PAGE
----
Think bright, crisp autumn apples with fizz and just enough alcohol (5%) to make it interesting. Baby, this isn’t the apple cider of your youth.
Gianluca Telloli, a native of the Valle d’Aosta in far northwest corner of Italy and a leading enologist there, got a call several years ago to scout an area to plant some new vines. What he found instead were centenarian, largely abandoned apple trees bearing mostly forgotten antique apple varieties.
Bringing back the past.
Inspired by these ancient trees and by the wildly delicious French ciders of Eric Bordelet, Gianluca quit his winemaking job to rediscover the ancient tradition of Sidro. He gathers all of his fruit from abandoned orchards planted at 3000-4500 feet, half of them in the French Alps surrounding Chamonix and half in nearly-deserted Alpine towns in the Italian Alps.
The name “Maley” comes from both an old local name for apple (Malus in Latin) and one of the pre-20th century names for Mont Blanc (Mont Malais). Maley is Gianluca’s revival of an old Valdostano tradition of cider-making that Mussolini quashed in the 1930s. The few remaining cider outlaws stopped producing in the 1980s. Maley is currently the only commercial producer of cider in the Valle d’Aosta.
Made from the antique apple varieties Raventze, Coison de Boussy, and Barbelune. Gianluca follows the old tradition of blending in a small amount of mouth-puckering Blesson pear for tannin and additional perfume in his Mont Blanc Cidre. The trees are never treated with chemicals. Fermentation is with native yeasts and nothing is added to or removed from the must or fermented juice.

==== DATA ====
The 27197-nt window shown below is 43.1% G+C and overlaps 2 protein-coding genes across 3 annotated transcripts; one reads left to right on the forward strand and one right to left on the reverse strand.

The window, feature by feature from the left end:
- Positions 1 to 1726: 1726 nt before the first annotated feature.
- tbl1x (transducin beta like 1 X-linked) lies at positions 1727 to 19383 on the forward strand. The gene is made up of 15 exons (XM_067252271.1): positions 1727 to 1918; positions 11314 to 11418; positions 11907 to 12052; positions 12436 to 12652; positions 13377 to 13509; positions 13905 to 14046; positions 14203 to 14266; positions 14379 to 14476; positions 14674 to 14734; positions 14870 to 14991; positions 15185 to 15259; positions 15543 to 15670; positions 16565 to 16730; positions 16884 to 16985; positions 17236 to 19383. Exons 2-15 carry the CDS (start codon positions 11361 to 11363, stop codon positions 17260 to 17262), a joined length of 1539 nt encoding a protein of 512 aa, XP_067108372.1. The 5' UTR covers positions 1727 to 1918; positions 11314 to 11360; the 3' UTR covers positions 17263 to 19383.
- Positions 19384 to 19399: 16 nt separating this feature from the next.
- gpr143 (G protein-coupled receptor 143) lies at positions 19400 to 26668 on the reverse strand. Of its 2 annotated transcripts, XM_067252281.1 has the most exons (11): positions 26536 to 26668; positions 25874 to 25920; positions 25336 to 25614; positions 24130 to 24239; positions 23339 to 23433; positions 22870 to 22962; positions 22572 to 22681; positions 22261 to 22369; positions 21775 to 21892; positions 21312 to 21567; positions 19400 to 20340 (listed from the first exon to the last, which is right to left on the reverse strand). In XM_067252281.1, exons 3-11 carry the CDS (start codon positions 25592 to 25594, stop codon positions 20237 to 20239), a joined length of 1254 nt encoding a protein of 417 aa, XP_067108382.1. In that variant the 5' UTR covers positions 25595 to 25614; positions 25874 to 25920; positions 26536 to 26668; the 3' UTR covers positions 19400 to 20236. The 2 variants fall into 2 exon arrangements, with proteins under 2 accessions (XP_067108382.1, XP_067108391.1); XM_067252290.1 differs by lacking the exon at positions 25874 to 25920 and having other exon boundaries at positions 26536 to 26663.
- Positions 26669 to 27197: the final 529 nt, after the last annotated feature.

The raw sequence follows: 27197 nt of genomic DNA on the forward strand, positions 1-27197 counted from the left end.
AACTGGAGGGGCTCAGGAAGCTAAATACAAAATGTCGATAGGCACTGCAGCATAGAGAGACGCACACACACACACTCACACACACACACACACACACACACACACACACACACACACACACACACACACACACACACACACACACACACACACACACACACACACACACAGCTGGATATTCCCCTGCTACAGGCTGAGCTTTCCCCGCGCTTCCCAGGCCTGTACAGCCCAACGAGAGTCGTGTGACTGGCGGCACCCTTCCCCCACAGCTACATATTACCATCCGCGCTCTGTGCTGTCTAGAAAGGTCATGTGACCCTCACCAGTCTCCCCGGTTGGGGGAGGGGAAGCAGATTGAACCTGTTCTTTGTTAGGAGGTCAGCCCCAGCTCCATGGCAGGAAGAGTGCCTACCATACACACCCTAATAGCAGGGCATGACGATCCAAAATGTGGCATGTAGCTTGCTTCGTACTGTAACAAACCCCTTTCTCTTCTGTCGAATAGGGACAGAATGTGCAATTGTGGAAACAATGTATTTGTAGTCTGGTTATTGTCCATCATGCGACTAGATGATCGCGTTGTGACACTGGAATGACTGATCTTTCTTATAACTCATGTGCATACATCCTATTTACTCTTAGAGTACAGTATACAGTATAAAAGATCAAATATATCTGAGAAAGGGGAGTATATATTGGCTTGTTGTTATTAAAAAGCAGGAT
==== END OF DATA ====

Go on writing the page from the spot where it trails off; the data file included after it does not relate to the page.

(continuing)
Once the fermented juice reaches about 4% alcohol, Gianluca bottles it, which enables the secondary fermentation to create the effervescence in the bottle, without disgorgement – the so-called “metodo ancestrale” of creating a sparkling fermented beverage. The alcohol level in the finished cider is 5%.
The very old, high-altitude trees, the blend of different antique apple and pear varieties, and the traditional production methods result in a cider that’s both refreshing and uncommonly complex. There’s an interplay of flavors, acidity, tannin, and fruitiness that will appeal to wine drinkers as well as to lovers of quality cider.
Like wine, Maley cider benefits from time in the glass. This Valdostano cider is traditionally consumed in a shallow earthenware bowl (bolée à cidre), but a red wine glass also works great. A sparkling wine flute is too narrow.
Passion for Sidro.
And if you’re still not convinced how passionate Gianluca & his team are for apple cider, check out this very cool video of the team sabering a bottle of Maley cider on the summit of Mont Blanc. (Best viewed with a glass of Maley cider in your hand)